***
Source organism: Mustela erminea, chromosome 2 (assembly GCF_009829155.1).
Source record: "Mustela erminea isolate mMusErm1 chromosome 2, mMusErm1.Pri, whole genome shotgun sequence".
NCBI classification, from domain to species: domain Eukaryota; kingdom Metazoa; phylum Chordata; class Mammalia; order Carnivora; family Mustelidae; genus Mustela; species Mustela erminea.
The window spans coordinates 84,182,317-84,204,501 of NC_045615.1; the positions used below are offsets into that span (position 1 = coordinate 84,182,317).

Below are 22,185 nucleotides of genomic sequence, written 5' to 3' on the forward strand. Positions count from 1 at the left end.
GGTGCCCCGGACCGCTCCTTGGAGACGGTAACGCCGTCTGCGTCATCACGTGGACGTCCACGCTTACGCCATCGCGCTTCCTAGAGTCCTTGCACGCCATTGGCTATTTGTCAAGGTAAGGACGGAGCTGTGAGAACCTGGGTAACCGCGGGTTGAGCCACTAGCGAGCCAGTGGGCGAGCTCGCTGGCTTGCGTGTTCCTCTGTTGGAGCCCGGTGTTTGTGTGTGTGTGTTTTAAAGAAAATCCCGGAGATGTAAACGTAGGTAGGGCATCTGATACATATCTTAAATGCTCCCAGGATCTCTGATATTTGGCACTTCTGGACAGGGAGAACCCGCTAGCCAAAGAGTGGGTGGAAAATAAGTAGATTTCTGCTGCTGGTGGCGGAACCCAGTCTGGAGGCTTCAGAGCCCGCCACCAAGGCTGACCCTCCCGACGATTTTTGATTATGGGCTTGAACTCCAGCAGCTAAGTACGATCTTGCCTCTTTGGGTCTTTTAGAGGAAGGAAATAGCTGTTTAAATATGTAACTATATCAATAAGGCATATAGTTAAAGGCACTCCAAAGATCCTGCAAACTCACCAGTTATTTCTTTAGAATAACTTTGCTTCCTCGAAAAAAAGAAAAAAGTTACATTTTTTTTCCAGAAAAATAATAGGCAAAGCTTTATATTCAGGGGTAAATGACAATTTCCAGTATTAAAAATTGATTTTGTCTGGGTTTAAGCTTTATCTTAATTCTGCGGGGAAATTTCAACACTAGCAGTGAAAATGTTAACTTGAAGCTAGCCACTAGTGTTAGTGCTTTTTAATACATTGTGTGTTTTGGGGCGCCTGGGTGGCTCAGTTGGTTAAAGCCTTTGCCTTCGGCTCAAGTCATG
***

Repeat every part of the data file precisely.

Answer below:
Source organism: Mustela erminea, chromosome 2 (assembly GCF_009829155.1).
Source record: "Mustela erminea isolate mMusErm1 chromosome 2, mMusErm1.Pri, whole genome shotgun sequence".
NCBI classification, from domain to species: domain Eukaryota; kingdom Metazoa; phylum Chordata; class Mammalia; order Carnivora; family Mustelidae; genus Mustela; species Mustela erminea.
The window spans coordinates 84,182,317-84,204,501 of NC_045615.1; the positions used below are offsets into that span (position 1 = coordinate 84,182,317).

Below are 22,185 nucleotides of genomic sequence, written 5' to 3' on the forward strand. Positions count from 1 at the left end.
GGTGCCCCGGACCGCTCCTTGGAGACGGTAACGCCGTCTGCGTCATCACGTGGACGTCCACGCTTACGCCATCGCGCTTCCTAGAGTCCTTGCACGCCATTGGCTATTTGTCAAGGTAAGGACGGAGCTGTGAGAACCTGGGTAACCGCGGGTTGAGCCACTAGCGAGCCAGTGGGCGAGCTCGCTGGCTTGCGTGTTCCTCTGTTGGAGCCCGGTGTTTGTGTGTGTGTGTTTTAAAGAAAATCCCGGAGATGTAAACGTAGGTAGGGCATCTGATACATATCTTAAATGCTCCCAGGATCTCTGATATTTGGCACTTCTGGACAGGGAGAACCCGCTAGCCAAAGAGTGGGTGGAAAATAAGTAGATTTCTGCTGCTGGTGGCGGAACCCAGTCTGGAGGCTTCAGAGCCCGCCACCAAGGCTGACCCTCCCGACGATTTTTGATTATGGGCTTGAACTCCAGCAGCTAAGTACGATCTTGCCTCTTTGGGTCTTTTAGAGGAAGGAAATAGCTGTTTAAATATGTAACTATATCAATAAGGCATATAGTTAAAGGCACTCCAAAGATCCTGCAAACTCACCAGTTATTTCTTTAGAATAACTTTGCTTCCTCGAAAAAAAGAAAAAAGTTACATTTTTTTTCCAGAAAAATAATAGGCAAAGCTTTATATTCAGGGGTAAATGACAATTTCCAGTATTAAAAATTGATTTTGTCTGGGTTTAAGCTTTATCTTAATTCTGCGGGGAAATTTCAACACTAGCAGTGAAAATGTTAACTTGAAGCTAGCCACTAGTGTTAGTGCTTTTTAATACATTGTGTGTTTTGGGGCGCCTGGGTGGCTCAGTTGGTTAAAGCCTTTGCCTTCGGCTCAAGTCATG